The dynamics of change in striatal activity following updating training

Authors

  • Simone Kühn,

    Corresponding author
    1. Faculty of Psychology and Educational Sciences, Department of Experimental Psychology and Ghent Institute for Functional and Metabolic Imaging, Ghent University, Henri Dunantlaan 2, 9000 Gent, Belgium
    2. Clinic for Psychiatry and Psychotherapy, Charité University Medicine, Campus Mitte, St. Hedwig-Krankenhaus, Große Hamburger Straße 5-11, 10115 Berlin, Germany
    • Faculty of Psychology and Educational Sciences, Department of Experimental Psychology and Ghent Institute for Functional and Metabolic Imaging, Ghent University, Henri Dunantlaan 2, 9000 Gent, Belgium
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  • Florian Schmiedek,

    1. Center of Lifespan Psychology, Max Planck Institute for Human Development, Lentzeallee 94, 14195 Berlin, Germany
    2. German Institute for International Educational Research (DIPF), Schloßstraße 29, 60486 Frankfurt am Main, Germany
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  • Hannes Noack,

    1. Center of Lifespan Psychology, Max Planck Institute for Human Development, Lentzeallee 94, 14195 Berlin, Germany
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  • Elisabeth Wenger,

    1. Center of Lifespan Psychology, Max Planck Institute for Human Development, Lentzeallee 94, 14195 Berlin, Germany
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  • Nils C. Bodammer,

    1. Center of Lifespan Psychology, Max Planck Institute for Human Development, Lentzeallee 94, 14195 Berlin, Germany
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  • Ulman Lindenberger,

    1. Center of Lifespan Psychology, Max Planck Institute for Human Development, Lentzeallee 94, 14195 Berlin, Germany
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  • Martin Lövden

    1. Center of Lifespan Psychology, Max Planck Institute for Human Development, Lentzeallee 94, 14195 Berlin, Germany
    2. Aging Research Center, Karolinska Institutet and Stockholm University, Gävlegatan 16, 11330 Stockholm, Sweden
    3. Department of Psychology, Lund University, Lund, Sweden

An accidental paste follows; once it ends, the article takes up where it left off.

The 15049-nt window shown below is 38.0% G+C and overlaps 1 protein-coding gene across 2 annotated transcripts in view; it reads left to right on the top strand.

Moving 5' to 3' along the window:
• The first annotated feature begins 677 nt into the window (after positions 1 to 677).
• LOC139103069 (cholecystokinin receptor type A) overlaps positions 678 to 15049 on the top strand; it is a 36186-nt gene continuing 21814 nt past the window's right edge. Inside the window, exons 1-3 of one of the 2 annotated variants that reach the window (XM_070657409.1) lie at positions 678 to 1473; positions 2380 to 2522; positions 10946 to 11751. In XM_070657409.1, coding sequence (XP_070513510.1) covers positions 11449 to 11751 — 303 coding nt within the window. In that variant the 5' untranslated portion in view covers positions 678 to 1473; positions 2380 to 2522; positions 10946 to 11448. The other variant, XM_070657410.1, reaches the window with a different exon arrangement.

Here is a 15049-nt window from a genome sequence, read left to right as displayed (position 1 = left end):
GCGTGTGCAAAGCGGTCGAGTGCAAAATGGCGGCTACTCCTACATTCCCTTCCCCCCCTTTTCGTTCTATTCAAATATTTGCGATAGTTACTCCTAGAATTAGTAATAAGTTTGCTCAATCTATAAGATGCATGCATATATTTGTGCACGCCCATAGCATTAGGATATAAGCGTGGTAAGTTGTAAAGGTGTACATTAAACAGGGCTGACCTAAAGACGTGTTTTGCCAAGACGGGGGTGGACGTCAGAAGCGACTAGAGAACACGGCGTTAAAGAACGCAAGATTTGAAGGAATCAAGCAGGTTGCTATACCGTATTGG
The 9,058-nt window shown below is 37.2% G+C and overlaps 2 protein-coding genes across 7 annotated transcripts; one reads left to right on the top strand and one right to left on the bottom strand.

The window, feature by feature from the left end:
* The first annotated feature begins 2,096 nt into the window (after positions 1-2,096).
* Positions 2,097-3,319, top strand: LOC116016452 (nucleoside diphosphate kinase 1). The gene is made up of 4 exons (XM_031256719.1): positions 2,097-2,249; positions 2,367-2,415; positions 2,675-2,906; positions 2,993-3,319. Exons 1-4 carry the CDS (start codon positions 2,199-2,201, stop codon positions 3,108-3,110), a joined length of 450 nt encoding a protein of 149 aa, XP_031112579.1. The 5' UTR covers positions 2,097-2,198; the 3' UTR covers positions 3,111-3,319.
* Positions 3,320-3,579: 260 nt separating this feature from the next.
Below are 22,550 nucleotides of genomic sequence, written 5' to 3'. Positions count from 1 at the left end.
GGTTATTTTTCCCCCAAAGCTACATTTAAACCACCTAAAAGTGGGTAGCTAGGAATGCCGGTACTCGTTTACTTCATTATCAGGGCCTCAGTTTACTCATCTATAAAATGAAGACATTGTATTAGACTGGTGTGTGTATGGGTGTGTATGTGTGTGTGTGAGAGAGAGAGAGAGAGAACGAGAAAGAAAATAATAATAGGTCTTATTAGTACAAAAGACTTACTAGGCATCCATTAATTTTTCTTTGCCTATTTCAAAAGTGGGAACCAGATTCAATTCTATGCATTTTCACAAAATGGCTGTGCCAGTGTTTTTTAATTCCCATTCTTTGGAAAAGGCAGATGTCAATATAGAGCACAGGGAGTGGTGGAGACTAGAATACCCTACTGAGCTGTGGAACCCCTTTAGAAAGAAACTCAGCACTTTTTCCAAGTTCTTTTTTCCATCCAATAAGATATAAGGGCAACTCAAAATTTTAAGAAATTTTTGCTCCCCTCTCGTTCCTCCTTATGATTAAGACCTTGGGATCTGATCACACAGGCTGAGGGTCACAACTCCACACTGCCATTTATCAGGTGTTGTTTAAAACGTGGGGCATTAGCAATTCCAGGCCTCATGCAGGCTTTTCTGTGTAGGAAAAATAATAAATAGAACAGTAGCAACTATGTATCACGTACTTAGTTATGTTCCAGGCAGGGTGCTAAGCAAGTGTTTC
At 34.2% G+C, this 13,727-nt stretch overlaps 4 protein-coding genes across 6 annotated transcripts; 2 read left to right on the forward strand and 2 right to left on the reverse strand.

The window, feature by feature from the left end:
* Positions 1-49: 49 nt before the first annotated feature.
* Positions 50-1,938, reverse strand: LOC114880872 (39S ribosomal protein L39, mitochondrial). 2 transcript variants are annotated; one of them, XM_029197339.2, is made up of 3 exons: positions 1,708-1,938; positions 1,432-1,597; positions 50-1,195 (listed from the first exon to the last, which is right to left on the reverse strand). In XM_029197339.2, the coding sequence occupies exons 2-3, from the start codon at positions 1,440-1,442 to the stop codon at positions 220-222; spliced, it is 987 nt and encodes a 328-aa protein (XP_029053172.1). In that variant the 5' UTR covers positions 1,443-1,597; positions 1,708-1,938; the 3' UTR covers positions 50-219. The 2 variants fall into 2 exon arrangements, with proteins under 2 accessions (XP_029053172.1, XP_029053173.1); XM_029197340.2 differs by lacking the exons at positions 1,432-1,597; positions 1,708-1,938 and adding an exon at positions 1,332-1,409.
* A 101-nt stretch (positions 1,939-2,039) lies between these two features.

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Abstract

Increases in striatal activity have been suggested to mediate training-related improvements in working-memory ability. We investigated the temporal dynamics of changes in task-related brain activity following training of working memory. Participants in an experimental group and an active control group, trained on easier tasks of a constant difficulty in shorter sessions than the experimental group, were measured before, after about 1 week, and after more than 50 days of training. In the experimental group an initial increase of working-memory related activity in the functionally defined right striatum and anatomically defined right and left putamen was followed by decreases, resulting in an inverted u-shape function that relates activity to training over time. Activity increases in the striatum developed slower in the active control group, observed at the second posttest after more than 50 days of training. In the functionally defined left striatum, initial activity increases were maintained after more extensive training and the pattern was similar for the two groups. These results shed new light on the relation between activity in the striatum (especially the putamen) and the effects of working memory training, and illustrate the importance of multiple measurements for interpreting effects of training on regional brain activity. Hum Brain Mapp, 2013. © 2012 Wiley Periodicals, Inc.

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